The sixth round of the NFL Draft is a crapshoot. Here’s a look back at New York Jets history plus some targets to consider.
Let’s get back to giving you some juicy prospects to consider while you’re watching the 2018 NFL Draft. The New York Jets have the fewest number of draft picks (six) in this draft, so they have to get the most bang for their buck.
But before we give you some names to think about, let’s look back at the recent history of the Jets drafting in the sixth round.
- Elijah McGuire, RB, Louisiana Lafayette
- Jeremy Clark, DB, Michigan
- Derrick Jones, DB, Mississippi
Due to some finagling in the NFL Draft (this is going to happen again, so spoiler alert), the Jets got some additional picks in the sixth round. McGuire looks like a key rotational back, while the others were simply fliers in the secondary. If they pan out, great. If not, they were only sixth-round picks anyway.
- Brandon Dixon, DB, Northwest Missouri State
- Quincy Enunwa, WR, Nebraska
- IK Enemkpali, OLB, Louisiana Tech
- Tajh Boyd, QB, Clemson
A couple of thoughts here. Is Northwest Missouri State a real school? Or is that another one of Kanye’s kids? While I wish the Jets would’ve selected another quarterback from Clemson (cough, cough). Maybe with the No. 3 pick they’ll have a puncher’s chance. Get it? I squeezed in an IK Enemkpali reference because he punched… you know what, never mind.
Obviously, the raging success of this group is Quincy Enunwa. Hopefully, he can fully recover from neck surgery to get back on track and evolve into a No. 1 wideout.
- William Campbell, OL, Michigan
Oh yeah, that was the guy they drafted late and switched positions. When you’re the Jets, you’ve got to try thinking outside the box. In this case, it didn’t work.
The only real success story the Jets have found in the sixth round recently was Enunwa. He’s no Tom Brady with the 199th pick, but he’ll do just fine.
Now let’s try to find the next Enunwa for the Jets. The green and white hold the fifth pick in the sixth round (179th overall).
Brett Toth, OT, Army
The cold hard truth is the Army may keep him away from the NFL until 2020. It’s typical in the NBA to draft a foreign player and “stash” him until he’s ready to come over and hopefully by then he’s ready to go.
If anyone wants Toth, that same mentality will have to follow. He’s a big boy (6-foot-6, 291 pounds), but could add even more beef. Although his weight makes sense because he was a tight end in high school, an all-state tight end at that. It would be a future investment, but the Jets need not only people who can help now, but people who can help later.
Avonte Maddox, CB, Pittsburgh
While the Jets did a hell of a job improving their cornerback depth in free agency, you can never have enough good corners. Plus they need hope for the future. Maddox can be the future at slot corner with his size (5-foot-9, 180 pounds).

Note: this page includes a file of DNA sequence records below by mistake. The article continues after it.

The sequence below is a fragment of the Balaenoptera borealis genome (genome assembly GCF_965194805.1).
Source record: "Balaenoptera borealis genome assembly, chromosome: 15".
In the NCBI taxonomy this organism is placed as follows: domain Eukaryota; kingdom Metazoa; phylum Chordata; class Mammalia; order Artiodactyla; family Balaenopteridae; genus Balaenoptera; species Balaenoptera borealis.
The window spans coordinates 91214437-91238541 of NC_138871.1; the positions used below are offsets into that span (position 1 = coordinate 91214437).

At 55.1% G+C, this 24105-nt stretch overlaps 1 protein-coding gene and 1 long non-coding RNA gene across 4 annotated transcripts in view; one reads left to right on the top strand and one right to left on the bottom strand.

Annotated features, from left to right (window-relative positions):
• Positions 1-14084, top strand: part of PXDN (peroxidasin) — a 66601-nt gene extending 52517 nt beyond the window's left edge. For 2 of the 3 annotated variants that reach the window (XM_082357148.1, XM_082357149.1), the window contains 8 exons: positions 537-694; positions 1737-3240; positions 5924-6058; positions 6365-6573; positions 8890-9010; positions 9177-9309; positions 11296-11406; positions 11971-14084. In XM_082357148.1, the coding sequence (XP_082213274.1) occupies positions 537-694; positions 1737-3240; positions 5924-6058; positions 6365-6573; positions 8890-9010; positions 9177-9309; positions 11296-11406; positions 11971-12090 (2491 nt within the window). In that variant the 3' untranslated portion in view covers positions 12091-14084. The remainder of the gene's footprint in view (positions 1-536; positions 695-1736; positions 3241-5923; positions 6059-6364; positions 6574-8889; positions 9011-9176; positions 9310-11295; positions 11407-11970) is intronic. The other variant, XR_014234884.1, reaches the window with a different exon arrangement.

Buster Skrine gets into too much trouble as it pertains to penalties and he’s getting older. Draft Maddox, let him learn for a year and then do the bait and switch tactic. Maddox ran a sub 4.4 40-yard dash and has crazy athleticism that was clearly displayed at the NFL Combine.
Levi Wallace, CB, Alabama
Alabama defensive backs usually have a large silver spoon stuck in their pie hole. They’re spoiled four-and-five-star recruits who dominated in high school and they just plug and play with the Crimson Tide.
That’s not Wallace. He earned a starting gig as a walk on, a near impossible feat under Nick Saban at Alabama. He’s also been humbled, losing his starting gig but rather then pout, he kept things rolling on special teams. This kid has a chip on his shoulder and the Jets can use more players like that.
Allen Lazard, WR, Iowa State
The more tape I watch, the more I think that Lazard could be the steal of the 2018 NFL Draft. He’s got the obvious size (6-foot-5, 227 pounds) and has loads of potential. Arguably he could’ve gone a lot higher if he chose a different school with more prowess, but he didn’t due to familial ties to the Cyclones.
When you look at the raw measurables, he doesn’t have blazing speed or a ridiculous trait that separates him. He’s a possession type of receiver that relies on his physicality. That said, out bullying your opponent won’t always work in the NFL with bigger, stronger, and faster guys.
Jamar McGloster, OT, Syracuse
Sorry not sorry for more Syracuse representation on this list! It’s obvious the Jets need depth along the offensive line. The best kind of investment is one that has promise and upside for the future, that’s what McGloster presents.
He didn’t reach his ceiling at Syracuse and some wonder if he ever will. That’s what the sixth round was built for: taking calculated risks. If it pays off, the Jets could have their starting right tackle for the next decade.